By Samantha Harsh, Health & Safety Consultant

The busy holiday season is here! Family, friends, and colleagues are gathering to celebrate. In this article, we will look at ways to ensure you and your loved ones are safe as you enjoy the gifts of the season.

Deck the Halls

Decorating for the holidays is one of the many ways to get everyone in the spirit. Trimming the tree, hanging the lights, and lighting the menorah are favorite holiday pastimes, but they can create hazards. By decorating your home with care and taking precautions, you can reduce the risk of a house fire, which is more likely to happen during the winter months than at any other time of year. Follow these tips for a safe holiday season.

> Use the correct type of ladder when hanging lights, and set it up at the proper angle (4:1).

> Ensure lights are used according to their rating. Do not use lights rated for indoor use outdoors and vice versa. 

> Unplug the lights on your tree whenever you leave the house and before you go to bed.

> Ensure artificial trees are listed as Flame Resistant, and always check the lights on the tree for any damaged or missing bulbs. Make sure power strips or outlets are not overloaded.

> Place Christmas trees (artificial and live) at least 3 feet away from any heat source.

> Cut at least 2 inches off the trunk of a live Christmas tree before placing it in the stand. Be sure to water the tree daily and keep the water level above the trunk base.

> Consider using flameless candles or wax-melting warmers instead of flame candles.

> Be sure to blow out candles before you leave your house or fall asleep.

> Extinguish candles before they get too low.

> Always use an appropriately sized holder or stand when burning a candle.

In the Kitchen

A big part of the festivities in many homes is the activity in the kitchen while preparing the food. Whether it’s a cocktail party with hors d’oeuvres, a cookie exchange, or a family feast, the kitchen is central to it all. Do your part to ensure everyone has a safe and enjoyable time by following these best practices for kitchen safety.

> Prevent grease buildup with regular cleaning.

> Use a timer as a reminder to regularly check dishes that are simmering, baking, or roasting.

> Always remain in the kitchen when frying, grilling, or broiling food.

> Turn pot and pan handles to the side of the stove, rather than facing outward, to avoid an accident.

> Store or hang any flammable items, such as curtains, wooden utensils, potholders, dish towels, etc., away from ovens, stoves, microwaves, and other equipment that generates heat.

> Avoid wearing loose clothing or tops with wide sleeves that dangle as these can easily get caught on lids, handles, doorknobs, etc.

> Remove trip hazards, such as throw rugs, bags, gifts, and toys. While children and pets should be at least 3 feet away from the stove, it is best to keep them away from the cooking area entirely.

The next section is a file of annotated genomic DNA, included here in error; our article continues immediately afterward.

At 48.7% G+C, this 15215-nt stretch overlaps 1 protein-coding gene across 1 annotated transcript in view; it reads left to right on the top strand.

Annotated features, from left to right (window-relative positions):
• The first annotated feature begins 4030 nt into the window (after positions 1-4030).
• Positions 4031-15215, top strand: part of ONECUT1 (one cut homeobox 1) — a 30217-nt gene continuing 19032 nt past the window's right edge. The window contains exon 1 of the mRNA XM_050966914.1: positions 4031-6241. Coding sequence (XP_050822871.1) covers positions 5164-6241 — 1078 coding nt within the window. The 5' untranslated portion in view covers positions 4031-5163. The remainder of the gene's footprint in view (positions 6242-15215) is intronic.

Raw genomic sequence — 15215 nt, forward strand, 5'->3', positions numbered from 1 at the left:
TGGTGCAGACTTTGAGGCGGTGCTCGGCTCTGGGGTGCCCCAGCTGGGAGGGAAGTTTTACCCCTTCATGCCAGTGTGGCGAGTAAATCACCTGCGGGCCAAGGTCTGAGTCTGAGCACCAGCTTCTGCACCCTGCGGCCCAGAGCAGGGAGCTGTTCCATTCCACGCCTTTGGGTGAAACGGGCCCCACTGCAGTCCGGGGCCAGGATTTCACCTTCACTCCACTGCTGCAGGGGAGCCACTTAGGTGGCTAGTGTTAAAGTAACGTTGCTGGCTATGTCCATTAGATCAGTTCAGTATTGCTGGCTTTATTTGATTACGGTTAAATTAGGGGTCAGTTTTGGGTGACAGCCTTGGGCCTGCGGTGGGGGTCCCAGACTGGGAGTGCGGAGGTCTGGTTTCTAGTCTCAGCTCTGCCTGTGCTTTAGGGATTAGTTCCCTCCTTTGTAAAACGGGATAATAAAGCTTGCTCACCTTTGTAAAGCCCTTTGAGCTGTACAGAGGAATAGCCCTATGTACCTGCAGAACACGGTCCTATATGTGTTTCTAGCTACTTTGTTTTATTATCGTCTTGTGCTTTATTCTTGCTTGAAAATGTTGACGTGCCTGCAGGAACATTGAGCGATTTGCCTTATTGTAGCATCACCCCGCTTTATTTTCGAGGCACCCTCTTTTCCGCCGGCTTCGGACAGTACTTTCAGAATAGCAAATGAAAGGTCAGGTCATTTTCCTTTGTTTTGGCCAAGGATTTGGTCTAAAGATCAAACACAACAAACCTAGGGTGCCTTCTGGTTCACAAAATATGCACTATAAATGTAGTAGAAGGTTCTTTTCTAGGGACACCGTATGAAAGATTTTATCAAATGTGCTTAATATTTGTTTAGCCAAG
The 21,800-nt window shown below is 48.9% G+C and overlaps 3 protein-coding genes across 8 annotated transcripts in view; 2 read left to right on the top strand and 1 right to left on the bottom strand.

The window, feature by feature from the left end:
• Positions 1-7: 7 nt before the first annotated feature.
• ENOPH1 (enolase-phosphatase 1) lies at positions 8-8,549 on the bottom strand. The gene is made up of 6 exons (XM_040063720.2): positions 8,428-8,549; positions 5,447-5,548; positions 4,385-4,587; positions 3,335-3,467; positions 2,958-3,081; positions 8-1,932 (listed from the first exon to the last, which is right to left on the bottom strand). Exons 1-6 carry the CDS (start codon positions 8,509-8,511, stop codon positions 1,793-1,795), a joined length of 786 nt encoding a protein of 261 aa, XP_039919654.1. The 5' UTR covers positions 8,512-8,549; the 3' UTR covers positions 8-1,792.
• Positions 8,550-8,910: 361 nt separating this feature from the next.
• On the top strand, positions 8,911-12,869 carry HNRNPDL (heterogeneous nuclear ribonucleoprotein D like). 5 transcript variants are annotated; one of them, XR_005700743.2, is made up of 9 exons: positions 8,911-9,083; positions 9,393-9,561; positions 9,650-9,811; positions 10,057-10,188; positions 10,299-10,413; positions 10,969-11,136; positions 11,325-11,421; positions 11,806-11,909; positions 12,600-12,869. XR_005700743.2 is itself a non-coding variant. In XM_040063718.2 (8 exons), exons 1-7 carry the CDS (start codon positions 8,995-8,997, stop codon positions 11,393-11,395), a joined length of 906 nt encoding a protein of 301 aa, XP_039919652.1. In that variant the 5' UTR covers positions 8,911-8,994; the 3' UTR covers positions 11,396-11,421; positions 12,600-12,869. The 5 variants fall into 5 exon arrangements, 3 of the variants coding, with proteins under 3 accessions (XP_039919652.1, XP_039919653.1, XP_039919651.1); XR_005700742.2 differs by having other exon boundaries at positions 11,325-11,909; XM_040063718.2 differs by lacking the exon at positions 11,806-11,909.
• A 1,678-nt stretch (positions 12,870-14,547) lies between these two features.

> Install a smoke detector in or near the kitchen; consider purchasing a fire extinguisher rated for kitchen use.

> Remember to check the kitchen before going to sleep. Make certain all appliances, especially the stove and oven, are off.

On the Road

The holidays are the most common time to travel and visit friends and family. Preparing for long car rides and unexpected weather conditions along the way is essential to having a successful trip. The following tips will help you prepare your vehicle and your family for the travel ahead.

> Ensure your vehicle’s emergency car kit is safely secured and easily accessible.

> Winterize your car by following these instructions:

> Test your car’s battery.

> Check the tires on your car to ensure adequate tread and pressure.

> Check the wiper blades. Add wiper fluid rated for -30 degrees.

> Ensure your gas tank is at least half full.

> Always leave time for unexpected traffic or weather. Leave early and allow time for breaks.

> Attend defensive driver training to learn safe driver skills.

> Designate sober drivers when consuming alcohol.

However, physical and environmental dangers are not the only safety concerns during the holidays. This time of the year brings additional stressors to our already busy lives, which can make life overwhelming. Therefore, it’s equally important to prioritize our mental well-being, too. Our latest Toolbox Talk, “Is It Seasonal Affective Disorder or the Holiday Blues?,” is a helpful resource that reviews these two similar conditions. By understanding them, we can create a safer workplace for everyone.

Does your company need specialized safety training? RETTEW offers a variety of courses and services, like construction safety oversight and high-risk work program consultation, to ensure you and your staff are prepared. Contact us to learn more about RETTEW’s comprehensive and compliant safety training programs and consultations.

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Safety training and consulting are only some of RETTEW’s 600-plus services. Our safety team works hand in hand with engineers, scientists, project managers, and other technical experts at places such as manufacturing facilities, drill pads, and commercial construction sites. We are well respected for our work in a diverse number of industries and are known for ensuring workers and equipment remain safe, which keeps your projects on track and your bottom line growing.